We let EF communicate to test DB in unit tests to test our business logic straight against SQL test DB. I don't see any benefit of having mock of any repository pattern at all. What is really wrong doing unit tests against test database? As it is bulk operations are not possible and we end up writing raw SQL. SQLite in memory is perfect candidate for doing unit tests against real database.

Unnecessary Abstraction

Do you want to create repository just so that in future you can easily replace EF with NHbibernate etc or anything else? Sounds great plan, but is it really cost effective?

Linq kills unit tests?

I will like to see any examples on how it can kill.

Dependency Injection, IoC

Wow these are great words, sure they look great in theory, but sometimes you have to choose trade off between great design and great solution. We did use all of that, and we ended up throwing all at trash and choosing different approach. Size vs Speed (Size of code and Speed of development) matters huge in real life. Users need flexibility, they don't care if your code is great in design in terms of DI or IoC.

Unless you are building Visual Studio

All these great design are needed if you are building a complex program like Visual Studio or Eclipse which will be developed by many people and it needs to be highly customizable. All great development pattern came into picture after years of development these IDEs has gone through, and they have evolved at place where all these great design patterns matter so much. But if you are doing simple web based payroll, or simple business app, it is better that you evolve in your development with time, instead of spending time to build it for million users where it will be only deployed for 100s of users.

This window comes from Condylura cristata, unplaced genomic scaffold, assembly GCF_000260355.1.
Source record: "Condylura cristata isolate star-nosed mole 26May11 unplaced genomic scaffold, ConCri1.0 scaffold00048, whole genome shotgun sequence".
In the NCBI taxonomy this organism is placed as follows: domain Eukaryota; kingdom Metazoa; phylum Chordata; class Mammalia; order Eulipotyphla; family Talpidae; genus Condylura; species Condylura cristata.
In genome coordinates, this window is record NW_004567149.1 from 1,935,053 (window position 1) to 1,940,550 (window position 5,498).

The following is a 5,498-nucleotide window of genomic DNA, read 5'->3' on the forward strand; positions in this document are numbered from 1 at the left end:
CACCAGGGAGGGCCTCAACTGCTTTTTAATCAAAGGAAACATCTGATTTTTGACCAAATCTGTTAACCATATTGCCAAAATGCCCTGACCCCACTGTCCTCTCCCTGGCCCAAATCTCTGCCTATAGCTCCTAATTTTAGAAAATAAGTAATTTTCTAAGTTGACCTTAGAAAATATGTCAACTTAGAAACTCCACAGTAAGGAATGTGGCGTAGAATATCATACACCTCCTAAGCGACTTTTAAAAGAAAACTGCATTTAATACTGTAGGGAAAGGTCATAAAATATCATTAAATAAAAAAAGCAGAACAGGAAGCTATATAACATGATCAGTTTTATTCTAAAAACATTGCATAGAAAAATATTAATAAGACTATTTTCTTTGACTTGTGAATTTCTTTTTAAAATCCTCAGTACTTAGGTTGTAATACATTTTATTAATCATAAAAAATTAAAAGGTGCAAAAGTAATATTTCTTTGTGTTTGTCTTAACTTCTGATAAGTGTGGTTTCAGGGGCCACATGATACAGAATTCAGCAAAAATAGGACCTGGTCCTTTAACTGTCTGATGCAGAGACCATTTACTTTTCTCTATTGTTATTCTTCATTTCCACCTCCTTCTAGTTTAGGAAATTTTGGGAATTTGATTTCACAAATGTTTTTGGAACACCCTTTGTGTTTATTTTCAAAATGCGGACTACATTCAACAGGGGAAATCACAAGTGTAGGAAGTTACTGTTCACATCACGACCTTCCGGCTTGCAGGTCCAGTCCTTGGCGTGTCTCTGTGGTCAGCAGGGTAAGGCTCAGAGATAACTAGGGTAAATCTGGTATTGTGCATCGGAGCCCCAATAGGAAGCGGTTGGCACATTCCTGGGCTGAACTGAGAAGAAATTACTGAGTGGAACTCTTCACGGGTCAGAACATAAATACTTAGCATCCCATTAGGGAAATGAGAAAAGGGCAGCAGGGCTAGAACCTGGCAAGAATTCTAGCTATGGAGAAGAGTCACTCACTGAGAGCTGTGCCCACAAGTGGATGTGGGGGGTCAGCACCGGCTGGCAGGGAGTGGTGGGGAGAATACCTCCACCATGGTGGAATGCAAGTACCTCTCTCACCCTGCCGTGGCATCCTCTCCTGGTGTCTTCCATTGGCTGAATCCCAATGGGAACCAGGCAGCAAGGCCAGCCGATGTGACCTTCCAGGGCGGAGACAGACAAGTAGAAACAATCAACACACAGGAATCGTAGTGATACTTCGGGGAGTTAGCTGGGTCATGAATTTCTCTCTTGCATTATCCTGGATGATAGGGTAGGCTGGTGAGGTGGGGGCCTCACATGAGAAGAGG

Repository as Filtered View - ISecureRepository

On other side, repository should be a filtered view of EF which guards access to data by applying necessary filler based on current user/role.

But doing so complicates repository even more as it ends up in huge code base to maintain. People end up creating different repositories for different user types or combination of entity types. Not only this, we also end up with lots of DTOs.

Following answer is an example implementation of Filtered Repository without creating whole set of classes and methods. It may not answer question directly but it can be useful in deriving one.

Disclaimer: I am author of Entity REST SDK.


Keeping above in mind, we developed a SDK which creates repository of filtered view based on SecurityContext which holds filters for CRUD operations. And only two kinds of rules simplify any complex operations. First is access to entity, and other is Read/Write rule for property.

The advantage is, that you do not rewrite business logic or repositories for different user types, you just simply block or grant them the access.